The achievement gap between English language learners (ELL) and students in lower socioeconomic groups is often associated with a language gap. Ballard & Tighe, Publishers (www.Ballard-Tighe.com) recently completed a beta test of Word Raider: Escape (www.Word-Raider.com), a new online video game that teaches academic vocabulary to students in grades 2-5. The testing evaluated game-play and student interaction. It yielded data supporting the ability of game-based learning to engage students while enabling deeper learning and vocabulary retention.
The academic vocabulary taught in Word Raider: Escape was selected to bridge the language gap, and the game’s evaluation in both the United States and international schools revealed that providing rigorous content through a game-based format produced a state of focused motivation, which boosted language acquisition.
The majority of students surveyed after the evaluation indicated that their favorite aspect of the educational game was “Final Escape,” a difficult end-of-level word puzzle that tests students’ ability to use the academic vocabulary learned within the game.
“I would have my native English speakers play this game to practice sentence structure and word meaning,” said fourth-grade teacher Charlene Farnworth from Bonneville Elementary School in Alpine School District, Utah. “My ELL students, at all levels of acquisition, would benefit from playing this game as a tool to increase academic language usage (CALP), and to provide scaffolding for English sentence structure.”
Built with the same kinds of activities that make video games captivating and fun, Word Raider: Escape is a robust instructional program.
“The game is great for advanced vocabulary,” said Gloria Ramirez, a K-5 teacher from Soaring Heights Leadership Academy in Jubilee Academic Center District, Texas. “Especially since they see an animation of what the word means, they can make a more visual, verbal, and kinesthetic connection to new words.”
Word Raider: Escape situates players in a virtual world where learning and practicing academic vocabulary is the objective. Nearly 1,000 students from Texas, Utah, California, and as far as Singapore participated in the beta test, conducted from October1-12, 2012.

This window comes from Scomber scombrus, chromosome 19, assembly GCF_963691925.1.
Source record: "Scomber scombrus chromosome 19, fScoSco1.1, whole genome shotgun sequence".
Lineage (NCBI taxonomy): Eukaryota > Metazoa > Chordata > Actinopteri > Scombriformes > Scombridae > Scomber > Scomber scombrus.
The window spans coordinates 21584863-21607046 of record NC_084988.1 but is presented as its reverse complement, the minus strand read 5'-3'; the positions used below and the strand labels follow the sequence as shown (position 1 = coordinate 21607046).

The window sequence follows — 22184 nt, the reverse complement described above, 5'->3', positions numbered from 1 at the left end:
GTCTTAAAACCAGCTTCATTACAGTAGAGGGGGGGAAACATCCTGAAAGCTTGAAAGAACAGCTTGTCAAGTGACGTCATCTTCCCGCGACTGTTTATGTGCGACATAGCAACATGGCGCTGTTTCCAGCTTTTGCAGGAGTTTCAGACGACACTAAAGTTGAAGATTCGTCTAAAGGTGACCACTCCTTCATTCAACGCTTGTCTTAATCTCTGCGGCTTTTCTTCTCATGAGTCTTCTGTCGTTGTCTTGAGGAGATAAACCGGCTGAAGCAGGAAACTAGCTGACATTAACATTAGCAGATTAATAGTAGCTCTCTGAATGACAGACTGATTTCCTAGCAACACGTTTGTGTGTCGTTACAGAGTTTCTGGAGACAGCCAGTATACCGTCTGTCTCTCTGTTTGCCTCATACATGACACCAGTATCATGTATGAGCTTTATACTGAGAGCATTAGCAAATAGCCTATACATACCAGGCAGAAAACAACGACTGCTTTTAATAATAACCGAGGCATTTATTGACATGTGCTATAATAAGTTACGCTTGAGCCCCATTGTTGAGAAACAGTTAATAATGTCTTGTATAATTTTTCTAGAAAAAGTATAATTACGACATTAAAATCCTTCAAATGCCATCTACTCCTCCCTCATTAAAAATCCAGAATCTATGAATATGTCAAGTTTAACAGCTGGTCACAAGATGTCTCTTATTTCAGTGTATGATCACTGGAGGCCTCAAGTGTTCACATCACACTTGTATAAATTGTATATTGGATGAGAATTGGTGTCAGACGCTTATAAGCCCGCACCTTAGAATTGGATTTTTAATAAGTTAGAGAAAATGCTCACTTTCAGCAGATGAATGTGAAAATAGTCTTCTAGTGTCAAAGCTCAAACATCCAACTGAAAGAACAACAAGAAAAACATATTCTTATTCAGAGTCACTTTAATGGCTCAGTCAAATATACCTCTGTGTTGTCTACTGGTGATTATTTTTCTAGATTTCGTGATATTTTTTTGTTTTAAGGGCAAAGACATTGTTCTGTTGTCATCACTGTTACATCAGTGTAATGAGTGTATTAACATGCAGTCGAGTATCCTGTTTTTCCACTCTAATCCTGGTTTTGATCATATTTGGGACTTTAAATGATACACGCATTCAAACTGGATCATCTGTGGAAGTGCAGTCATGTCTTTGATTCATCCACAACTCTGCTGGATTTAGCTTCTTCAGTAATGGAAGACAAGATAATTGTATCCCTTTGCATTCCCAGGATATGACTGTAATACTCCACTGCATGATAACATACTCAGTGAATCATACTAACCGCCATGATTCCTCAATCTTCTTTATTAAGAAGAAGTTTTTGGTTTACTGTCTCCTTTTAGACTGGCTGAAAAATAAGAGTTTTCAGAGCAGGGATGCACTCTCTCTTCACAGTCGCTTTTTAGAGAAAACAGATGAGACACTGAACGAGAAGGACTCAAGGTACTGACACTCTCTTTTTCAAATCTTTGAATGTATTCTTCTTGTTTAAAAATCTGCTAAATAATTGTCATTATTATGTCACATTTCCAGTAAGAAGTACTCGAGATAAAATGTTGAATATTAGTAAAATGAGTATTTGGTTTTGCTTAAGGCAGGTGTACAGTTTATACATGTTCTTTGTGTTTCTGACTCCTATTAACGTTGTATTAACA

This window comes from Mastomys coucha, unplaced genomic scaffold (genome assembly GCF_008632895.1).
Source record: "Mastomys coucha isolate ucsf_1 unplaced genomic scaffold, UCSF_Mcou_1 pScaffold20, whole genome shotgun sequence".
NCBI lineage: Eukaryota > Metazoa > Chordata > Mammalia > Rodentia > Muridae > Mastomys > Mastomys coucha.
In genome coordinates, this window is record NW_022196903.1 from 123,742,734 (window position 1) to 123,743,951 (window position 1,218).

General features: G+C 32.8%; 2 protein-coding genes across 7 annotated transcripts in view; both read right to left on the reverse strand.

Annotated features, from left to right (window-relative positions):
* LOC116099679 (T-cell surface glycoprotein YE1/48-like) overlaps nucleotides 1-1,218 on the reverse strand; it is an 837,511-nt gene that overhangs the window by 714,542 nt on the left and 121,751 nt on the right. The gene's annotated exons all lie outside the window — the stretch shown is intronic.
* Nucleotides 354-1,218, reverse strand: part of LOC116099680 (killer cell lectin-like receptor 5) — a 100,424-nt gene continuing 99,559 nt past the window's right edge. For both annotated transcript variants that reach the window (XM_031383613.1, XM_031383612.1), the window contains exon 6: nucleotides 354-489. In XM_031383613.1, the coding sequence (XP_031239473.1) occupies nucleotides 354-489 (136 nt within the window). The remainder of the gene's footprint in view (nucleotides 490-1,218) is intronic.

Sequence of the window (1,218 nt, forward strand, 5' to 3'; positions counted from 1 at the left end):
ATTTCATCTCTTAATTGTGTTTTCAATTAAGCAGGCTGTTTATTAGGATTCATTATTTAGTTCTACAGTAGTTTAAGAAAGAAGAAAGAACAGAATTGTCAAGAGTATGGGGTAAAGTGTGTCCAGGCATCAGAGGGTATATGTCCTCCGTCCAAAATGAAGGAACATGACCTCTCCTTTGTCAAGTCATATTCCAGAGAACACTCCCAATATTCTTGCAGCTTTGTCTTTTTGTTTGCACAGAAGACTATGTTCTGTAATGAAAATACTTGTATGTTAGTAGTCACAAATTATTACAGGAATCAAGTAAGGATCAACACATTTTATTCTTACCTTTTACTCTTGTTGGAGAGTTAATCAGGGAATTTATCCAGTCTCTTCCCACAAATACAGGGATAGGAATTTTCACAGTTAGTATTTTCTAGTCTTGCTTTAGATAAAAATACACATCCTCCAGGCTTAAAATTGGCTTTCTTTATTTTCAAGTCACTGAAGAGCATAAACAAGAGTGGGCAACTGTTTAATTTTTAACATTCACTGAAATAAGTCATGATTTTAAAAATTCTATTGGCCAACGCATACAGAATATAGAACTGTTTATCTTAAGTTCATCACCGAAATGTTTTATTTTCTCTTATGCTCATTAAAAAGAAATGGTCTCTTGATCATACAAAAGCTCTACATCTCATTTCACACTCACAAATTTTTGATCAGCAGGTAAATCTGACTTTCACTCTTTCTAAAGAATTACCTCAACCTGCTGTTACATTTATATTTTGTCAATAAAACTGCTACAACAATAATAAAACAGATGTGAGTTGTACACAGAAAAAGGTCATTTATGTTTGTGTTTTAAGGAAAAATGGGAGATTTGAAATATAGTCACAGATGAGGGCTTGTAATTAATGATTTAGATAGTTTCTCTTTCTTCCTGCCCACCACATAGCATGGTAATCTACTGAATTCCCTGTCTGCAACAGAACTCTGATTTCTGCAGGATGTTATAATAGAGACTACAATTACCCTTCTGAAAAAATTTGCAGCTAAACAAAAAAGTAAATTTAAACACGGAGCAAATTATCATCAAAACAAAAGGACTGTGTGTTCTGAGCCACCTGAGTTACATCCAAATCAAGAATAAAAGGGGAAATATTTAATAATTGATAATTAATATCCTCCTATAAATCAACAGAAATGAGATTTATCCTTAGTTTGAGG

“Teachers want to reach and engage their students in innovative ways,” said Mark Espinola, CEO of Ballard & Tighe, Publishers. “The gamefeatures a reward system that encourages multiple uses of vocabulary in varied contexts while achievement badges motivate students to keep playing. We were able to deliver more than 1,100 language assessment items through the game without the players knowing they were being tested.”
Dan White, CEO of Filament Games, an award-winning game production studio that co-developed Word Raider: Escape with Ballard & Tighe, believes that game-based learning can make a difference in education.
“We’ve spent years designing learning games that effectively combine two seemingly disparate domains: commercial game development and the learning sciences,” White said. “Word Raider: Escape immerses students in a virtual environment that’s both engaging and effective.”
Word Raider: Escape will be available in mid-December at $24 per student per year. For more information, visit www.Word-Raider.com.
About Ballard & Tighe, Publishers
Since 1976, Ballard & Tighe, Publishers has focused on developing instructional and assessment materials used in more than 3,500 Pre-K-12 school districts in both the U.S. and internationally. For more information, visit www.Ballard-Tighe.com.
About Filament Games
Filament Games, established in 2005, is an award-winning game design and production studio that exclusively develops learning games. Filament’s prime directive is to build high-quality play experiences that translate into real world knowledge and understanding. To learn more, visit www.FilamentGames.com.